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The Bundeswehr has selected Rheinmetall to supply laser light modules for the German armed forces, the company has announced. A corresponding framework contract envisages delivery of up to 130,000 units. The first batch, comprising 2,460 devices, is worth a total of €3M with the framework agreement covering up to €178M in potential supplies. This is the largest order for laser light modules ever booked by Rheinmetall Soldier Electronics. The framework contract is initially set to run for seven years.

The devices can be mounted via a standard inferface to all assault rifles, submachine guns, machine guns and sniper rifles currently in the Bundeswehr inventory.  Deliveries will begin this year. The Bundeswehr will initially take delivery of 360 devices earmarked for integrated verification management. These will be followed by the remaining 2,100 laser light modules now on order.

The device selected is a version of the Rheinmetall’s latest-generation LLM-VarioRay laser light module. Intended primarily for small arms carried by infantry and other soldiers who fight on foot, it is used for detecting, identifying and marking targets.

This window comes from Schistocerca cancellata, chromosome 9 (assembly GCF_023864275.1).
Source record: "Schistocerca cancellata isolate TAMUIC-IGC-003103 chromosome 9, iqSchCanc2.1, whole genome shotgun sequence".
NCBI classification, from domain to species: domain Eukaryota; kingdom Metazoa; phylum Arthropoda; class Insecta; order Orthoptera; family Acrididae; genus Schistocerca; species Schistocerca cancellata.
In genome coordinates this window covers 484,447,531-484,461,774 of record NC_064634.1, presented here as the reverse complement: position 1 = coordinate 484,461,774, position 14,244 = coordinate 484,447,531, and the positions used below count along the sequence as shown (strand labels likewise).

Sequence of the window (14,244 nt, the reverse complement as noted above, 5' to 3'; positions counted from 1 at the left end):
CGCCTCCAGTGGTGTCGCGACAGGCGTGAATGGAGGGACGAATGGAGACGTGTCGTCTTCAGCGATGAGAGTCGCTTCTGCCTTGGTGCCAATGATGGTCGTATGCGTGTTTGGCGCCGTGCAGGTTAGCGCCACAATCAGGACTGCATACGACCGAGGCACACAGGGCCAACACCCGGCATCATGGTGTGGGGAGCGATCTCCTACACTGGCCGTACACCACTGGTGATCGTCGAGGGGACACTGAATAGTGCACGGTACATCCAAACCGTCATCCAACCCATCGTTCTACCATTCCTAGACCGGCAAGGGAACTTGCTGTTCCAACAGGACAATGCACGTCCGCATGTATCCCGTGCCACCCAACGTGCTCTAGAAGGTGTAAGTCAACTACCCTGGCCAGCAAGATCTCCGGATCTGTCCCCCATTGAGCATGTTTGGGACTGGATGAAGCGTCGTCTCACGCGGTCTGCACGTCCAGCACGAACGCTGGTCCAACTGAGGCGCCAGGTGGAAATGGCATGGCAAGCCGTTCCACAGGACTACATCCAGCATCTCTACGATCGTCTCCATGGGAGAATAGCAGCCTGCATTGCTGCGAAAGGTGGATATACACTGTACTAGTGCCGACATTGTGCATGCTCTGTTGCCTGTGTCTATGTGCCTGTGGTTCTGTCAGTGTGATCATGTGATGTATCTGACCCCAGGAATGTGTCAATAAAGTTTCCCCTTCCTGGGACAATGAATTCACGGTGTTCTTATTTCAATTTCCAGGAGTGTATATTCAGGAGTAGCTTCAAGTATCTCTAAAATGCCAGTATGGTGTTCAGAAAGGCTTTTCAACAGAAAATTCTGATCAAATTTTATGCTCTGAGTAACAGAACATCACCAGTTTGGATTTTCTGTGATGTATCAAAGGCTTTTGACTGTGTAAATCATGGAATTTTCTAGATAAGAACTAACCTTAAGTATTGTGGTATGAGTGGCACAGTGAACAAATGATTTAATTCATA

Features of the Laser Light Modules

Weighing around 250 grams the LLM-VarioRay can be mounted on any assault rifle with a MIL-STD 1913 rail/STANAG 4694 and operated via a trigger cable. It features:

  • a white lamp
  • a red-light laser marker
  • an infrared laser marker
  • an electrically focusable infrared illuminator

The light source can be selected with a rotary switch and is infinitely adjustable. The device has a fully integrated, factory-aligned laser block, enabling adjustment and alignment of the aiming device and weapon. Together with night observation and thermal imaging devices, it is expected to support the troops performing operational missions around the clock and in all weather conditiond.

Among other things, the LLM-VarioRay product family forms part of the German soldier system “Future Soldier – Expanded System” (IdZ-ES). It is also in service with the British Army, which calls it the Laser Light Module MK3, and with the Swiss Army, where it is known as the Laser-Licht-Modul 19.

Juergen Hensel